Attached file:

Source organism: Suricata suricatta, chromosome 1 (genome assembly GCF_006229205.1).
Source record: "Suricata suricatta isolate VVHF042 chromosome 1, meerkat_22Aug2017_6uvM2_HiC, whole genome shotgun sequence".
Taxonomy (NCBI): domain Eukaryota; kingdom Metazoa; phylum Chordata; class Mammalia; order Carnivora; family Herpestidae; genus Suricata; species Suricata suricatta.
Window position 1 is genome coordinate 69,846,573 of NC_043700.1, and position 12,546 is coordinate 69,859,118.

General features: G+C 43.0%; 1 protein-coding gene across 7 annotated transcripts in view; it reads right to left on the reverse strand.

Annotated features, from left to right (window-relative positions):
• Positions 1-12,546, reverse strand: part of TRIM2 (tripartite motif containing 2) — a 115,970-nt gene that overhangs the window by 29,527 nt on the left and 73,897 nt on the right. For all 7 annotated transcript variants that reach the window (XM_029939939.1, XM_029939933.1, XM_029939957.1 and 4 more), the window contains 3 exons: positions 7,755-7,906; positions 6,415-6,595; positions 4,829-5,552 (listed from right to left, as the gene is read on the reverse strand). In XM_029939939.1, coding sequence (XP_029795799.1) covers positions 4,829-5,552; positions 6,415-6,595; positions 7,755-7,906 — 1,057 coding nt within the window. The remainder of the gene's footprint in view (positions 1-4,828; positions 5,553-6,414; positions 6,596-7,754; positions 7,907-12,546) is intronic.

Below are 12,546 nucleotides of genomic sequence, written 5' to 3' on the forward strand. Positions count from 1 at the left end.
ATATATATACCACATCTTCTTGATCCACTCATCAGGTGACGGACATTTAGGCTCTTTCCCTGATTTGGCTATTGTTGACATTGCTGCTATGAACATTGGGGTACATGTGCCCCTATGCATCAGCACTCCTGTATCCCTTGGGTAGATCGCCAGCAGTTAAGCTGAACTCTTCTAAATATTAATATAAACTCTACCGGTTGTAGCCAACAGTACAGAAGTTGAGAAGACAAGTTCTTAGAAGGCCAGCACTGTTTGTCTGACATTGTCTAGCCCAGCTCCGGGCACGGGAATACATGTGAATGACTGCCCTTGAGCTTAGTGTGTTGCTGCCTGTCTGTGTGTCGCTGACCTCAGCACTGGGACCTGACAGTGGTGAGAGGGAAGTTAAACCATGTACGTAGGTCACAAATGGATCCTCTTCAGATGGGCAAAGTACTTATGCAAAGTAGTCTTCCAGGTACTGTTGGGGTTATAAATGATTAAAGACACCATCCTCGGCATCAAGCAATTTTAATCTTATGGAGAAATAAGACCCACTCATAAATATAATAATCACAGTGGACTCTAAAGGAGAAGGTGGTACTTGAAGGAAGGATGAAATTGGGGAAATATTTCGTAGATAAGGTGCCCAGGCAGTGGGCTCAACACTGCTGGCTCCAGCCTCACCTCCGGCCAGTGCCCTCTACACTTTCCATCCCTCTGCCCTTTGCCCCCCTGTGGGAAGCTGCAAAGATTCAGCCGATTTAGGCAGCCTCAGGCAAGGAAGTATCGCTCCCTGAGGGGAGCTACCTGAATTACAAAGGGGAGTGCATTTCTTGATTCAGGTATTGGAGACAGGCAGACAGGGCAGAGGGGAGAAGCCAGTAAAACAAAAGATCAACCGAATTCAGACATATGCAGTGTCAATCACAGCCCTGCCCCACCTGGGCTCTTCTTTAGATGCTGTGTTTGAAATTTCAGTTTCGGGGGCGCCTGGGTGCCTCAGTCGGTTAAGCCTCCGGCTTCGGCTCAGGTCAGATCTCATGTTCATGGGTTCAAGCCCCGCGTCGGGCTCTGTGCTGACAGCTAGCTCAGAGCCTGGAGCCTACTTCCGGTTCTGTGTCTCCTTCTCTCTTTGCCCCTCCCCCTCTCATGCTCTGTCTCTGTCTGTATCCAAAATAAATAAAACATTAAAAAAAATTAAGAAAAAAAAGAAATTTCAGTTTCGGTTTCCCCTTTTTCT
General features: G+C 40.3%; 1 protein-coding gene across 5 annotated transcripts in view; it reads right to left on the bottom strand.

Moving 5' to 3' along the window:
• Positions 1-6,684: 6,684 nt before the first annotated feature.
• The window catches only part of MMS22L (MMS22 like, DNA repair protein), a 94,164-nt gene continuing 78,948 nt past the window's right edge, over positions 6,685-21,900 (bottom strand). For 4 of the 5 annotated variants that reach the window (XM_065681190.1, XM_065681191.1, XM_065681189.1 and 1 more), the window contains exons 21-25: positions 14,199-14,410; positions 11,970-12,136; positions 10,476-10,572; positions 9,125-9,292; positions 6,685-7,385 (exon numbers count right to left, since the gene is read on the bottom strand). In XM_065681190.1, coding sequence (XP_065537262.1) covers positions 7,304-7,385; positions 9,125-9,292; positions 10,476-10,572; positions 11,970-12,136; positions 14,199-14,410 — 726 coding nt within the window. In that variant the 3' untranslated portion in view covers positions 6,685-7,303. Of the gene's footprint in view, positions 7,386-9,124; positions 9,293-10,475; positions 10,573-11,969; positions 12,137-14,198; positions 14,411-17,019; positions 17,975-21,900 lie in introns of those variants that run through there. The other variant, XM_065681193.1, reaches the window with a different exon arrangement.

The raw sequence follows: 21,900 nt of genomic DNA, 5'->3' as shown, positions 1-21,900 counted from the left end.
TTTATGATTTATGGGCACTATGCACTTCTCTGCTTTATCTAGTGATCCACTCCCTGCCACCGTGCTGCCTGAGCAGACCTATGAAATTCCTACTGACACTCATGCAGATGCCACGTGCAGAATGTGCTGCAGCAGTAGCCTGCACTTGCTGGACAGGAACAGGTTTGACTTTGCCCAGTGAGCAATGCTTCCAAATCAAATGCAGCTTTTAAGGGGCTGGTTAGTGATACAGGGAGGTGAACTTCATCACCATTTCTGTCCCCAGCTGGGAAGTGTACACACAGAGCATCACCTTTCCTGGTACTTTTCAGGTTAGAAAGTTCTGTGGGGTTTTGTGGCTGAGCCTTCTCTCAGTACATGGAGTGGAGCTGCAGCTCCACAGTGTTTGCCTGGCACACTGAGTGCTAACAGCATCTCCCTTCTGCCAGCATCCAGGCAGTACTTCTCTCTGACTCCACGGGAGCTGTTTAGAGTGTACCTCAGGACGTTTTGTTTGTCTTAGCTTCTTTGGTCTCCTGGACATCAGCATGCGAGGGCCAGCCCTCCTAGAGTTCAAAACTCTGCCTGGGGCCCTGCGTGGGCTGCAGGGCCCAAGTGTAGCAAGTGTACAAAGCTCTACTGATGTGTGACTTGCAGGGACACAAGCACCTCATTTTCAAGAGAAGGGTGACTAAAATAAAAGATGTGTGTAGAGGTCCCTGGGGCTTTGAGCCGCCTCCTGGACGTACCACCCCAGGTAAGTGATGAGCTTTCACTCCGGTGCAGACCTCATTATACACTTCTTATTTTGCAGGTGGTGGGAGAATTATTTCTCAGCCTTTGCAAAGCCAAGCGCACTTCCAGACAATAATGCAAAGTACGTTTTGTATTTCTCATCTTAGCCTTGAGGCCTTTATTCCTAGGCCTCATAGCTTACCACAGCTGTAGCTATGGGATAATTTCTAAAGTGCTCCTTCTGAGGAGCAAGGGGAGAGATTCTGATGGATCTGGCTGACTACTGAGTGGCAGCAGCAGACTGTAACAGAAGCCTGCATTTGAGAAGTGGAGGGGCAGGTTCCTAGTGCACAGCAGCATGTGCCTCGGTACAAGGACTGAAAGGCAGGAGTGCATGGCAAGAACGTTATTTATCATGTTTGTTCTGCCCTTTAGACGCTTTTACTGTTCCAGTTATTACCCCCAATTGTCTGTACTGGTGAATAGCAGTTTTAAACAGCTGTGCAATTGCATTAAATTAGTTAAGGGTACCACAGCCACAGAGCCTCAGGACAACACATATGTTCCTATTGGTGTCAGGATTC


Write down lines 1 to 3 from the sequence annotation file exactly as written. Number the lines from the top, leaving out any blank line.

Source organism: Suricata suricatta, chromosome 1 (genome assembly GCF_006229205.1).
Source record: "Suricata suricatta isolate VVHF042 chromosome 1, meerkat_22Aug2017_6uvM2_HiC, whole genome shotgun sequence".
Taxonomy (NCBI): domain Eukaryota; kingdom Metazoa; phylum Chordata; class Mammalia; order Carnivora; family Herpestidae; genus Suricata; species Suricata suricatta.